Submitted by Yumi Kim, Gracepoint Berkeley

1 Samuel 17:27-29

David’s brother rebukes him with a deeply offensive slur on his character and motivation.  What may have motivated such a reaction?  How do I respond to others when I am under stress, or feeling guilt or shame?

David’s brother rebukes him that he is conceited and wicked, accusing him of coming only to watch the battle.  He has no basis for making such an accusation, but he probably felt this to be true as he saw his youngest brother out there talking to the soldiers.  As he saw David, so much younger and without any experience, going around and talking to the soldiers, having no fear and instead being filled with righteous anger and having this simple faith and questioning why no one had already gone out to face Goliath, Eliab must have felt a mixture of guilt, shame, and his pride feeling threatened by David’s simple response of faith and courage.  Eliab was the oldest brother, and David the youngest, and David’s simple faith and courage stood in stark contrast to his own worldly fear and practicality in the face of Goliath, and rather than letting David be a mirror to him, he wanted to put David down and explain away his actions to justify himself.  He probably felt like David was this naïve, young boy who doesn’t know anything, and felt his pride threatened as his own conscience and guilt pricked him for not being able to step out in faith.

Like Eliab, I too often respond to others whose righteousness serves as a mirror to me that pricks at my conscience by putting them down or being filled with my own justifications in order to minimize my own guilt and shame.  As I think about the heart of Eliab, it’s a very similar feeling that I can relate to especially as an older sister.  Growing up, I often would put down my younger brother if he was better than me at something.  Out of my own insecurity and pride, I didn’t like it when he would be better than me in some area or especially if his actions showed my guilt and character flaws.  Now, I still can have this response in my heart to many others whose righteousness, faith serves as a mirror to my own practicality, lack of faith and guilt.  When I see my friends or the younger ones taking greater steps of faith than me, trusting in God, taking greater risks, loving people more selflessly and sacrificially, although I do not insult them to their face, in my heart, I can minimize what they are doing by making all kinds of explanations for why they are that way (e.g. its their personality or its because they have better circumstances) or justifying my own inaction or passivity (e.g. I have a kid or my circumstance doesn’t allow me to).   I am really warned by the reaction I see in Eliab that I cannot have this kind of proud response, but allow others in the body to serve as a mirror to me, and have the humble response of being thankful for different “David”s in my life who can challenge me and become a mirror for me.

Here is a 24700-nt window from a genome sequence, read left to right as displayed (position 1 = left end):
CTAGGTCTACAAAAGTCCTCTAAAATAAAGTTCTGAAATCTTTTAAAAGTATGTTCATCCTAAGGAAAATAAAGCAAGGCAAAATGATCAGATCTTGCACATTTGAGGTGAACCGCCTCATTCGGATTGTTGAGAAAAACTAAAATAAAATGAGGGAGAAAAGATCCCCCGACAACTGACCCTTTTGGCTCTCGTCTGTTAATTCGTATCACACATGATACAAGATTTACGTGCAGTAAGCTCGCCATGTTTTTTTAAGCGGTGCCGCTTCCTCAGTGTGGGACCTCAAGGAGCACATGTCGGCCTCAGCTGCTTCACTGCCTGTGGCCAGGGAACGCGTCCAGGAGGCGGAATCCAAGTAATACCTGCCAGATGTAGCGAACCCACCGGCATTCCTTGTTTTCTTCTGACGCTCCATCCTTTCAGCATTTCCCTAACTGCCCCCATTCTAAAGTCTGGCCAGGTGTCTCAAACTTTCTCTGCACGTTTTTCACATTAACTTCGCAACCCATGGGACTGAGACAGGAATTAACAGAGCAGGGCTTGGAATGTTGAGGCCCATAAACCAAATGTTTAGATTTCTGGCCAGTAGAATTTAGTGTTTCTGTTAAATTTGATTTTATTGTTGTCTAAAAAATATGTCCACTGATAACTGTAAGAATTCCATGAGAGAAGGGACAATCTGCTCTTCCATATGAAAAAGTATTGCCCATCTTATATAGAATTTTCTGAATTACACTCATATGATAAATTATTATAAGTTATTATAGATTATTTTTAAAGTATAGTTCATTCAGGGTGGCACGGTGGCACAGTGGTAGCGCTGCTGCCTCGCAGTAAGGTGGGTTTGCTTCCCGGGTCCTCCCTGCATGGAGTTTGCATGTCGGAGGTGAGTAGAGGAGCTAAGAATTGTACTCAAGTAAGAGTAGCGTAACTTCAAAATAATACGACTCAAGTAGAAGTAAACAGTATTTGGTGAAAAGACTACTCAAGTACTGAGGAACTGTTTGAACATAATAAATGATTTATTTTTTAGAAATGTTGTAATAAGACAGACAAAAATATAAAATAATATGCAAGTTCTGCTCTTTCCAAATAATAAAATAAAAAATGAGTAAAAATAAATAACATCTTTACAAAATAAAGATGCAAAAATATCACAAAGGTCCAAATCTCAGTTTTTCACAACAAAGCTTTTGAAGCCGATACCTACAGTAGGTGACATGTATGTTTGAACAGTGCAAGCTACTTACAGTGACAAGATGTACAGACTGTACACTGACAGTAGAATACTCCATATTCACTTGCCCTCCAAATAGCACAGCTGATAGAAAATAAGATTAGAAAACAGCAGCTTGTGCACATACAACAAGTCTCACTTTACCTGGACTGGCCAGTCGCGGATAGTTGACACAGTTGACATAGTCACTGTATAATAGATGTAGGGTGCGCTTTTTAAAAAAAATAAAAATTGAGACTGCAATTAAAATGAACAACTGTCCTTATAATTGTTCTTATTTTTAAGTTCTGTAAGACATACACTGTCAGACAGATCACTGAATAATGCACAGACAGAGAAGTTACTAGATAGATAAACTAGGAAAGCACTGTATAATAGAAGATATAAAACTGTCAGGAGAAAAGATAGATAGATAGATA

What can I learn from David’s response to his brother?

I can learn from David’s response to his brother that the proper response to unjust accusations is to simply shrug it off, to let it fall off.  If there is no truth to the accusations, then I need to just take it and not allow it to bother me or waste time trying to defend myself.  David doesn’t dwell on Eliab’s accusations – he just shrugs it off, and keeps asking the other men about Goliath and proceeds to talk to Saul and gain permission to face Goliath.

In contrast, so often my response to unjust accusations/criticisms is to want to defend myself and allow it to bother me and weigh me down.  Emotionally, I get too hurt, and I get unnecessarily discouraged and hung up on them.  Its especially hard for me to take when it comes from people that I am trying to love and minister to, and when they seem to be hung up on some minor incident or misunderstand my intentions.  Rather, I need to just take that accusation/criticism, evaluate whether it is true, or even if not true, whether there is a lesson that I need to learn about myself or how I am, then simply move on & trust that God will work it out, and not be dissuaded, discouraged from continuing to do God’s work.

1 Samuel 17:34-37

34 But David said to Saul, “Your servant has been keeping his father’s sheep. When a lion or a bear came and carried off a sheep from the flock, 35 I went after it, struck it and rescued the sheep from its mouth. When it turned on me, I seized it by its hair, struck it and killed it. 36 Your servant has killed both the lion and the bear; this uncircumcised Philistine will be like one of them, because he has defied the armies of the living God. 37 The Lord who delivered me from the paw of the lion and the paw of the bear will deliver me from the hand of this Philistine.”

Saul said to David, “Go, and the Lord be with you.”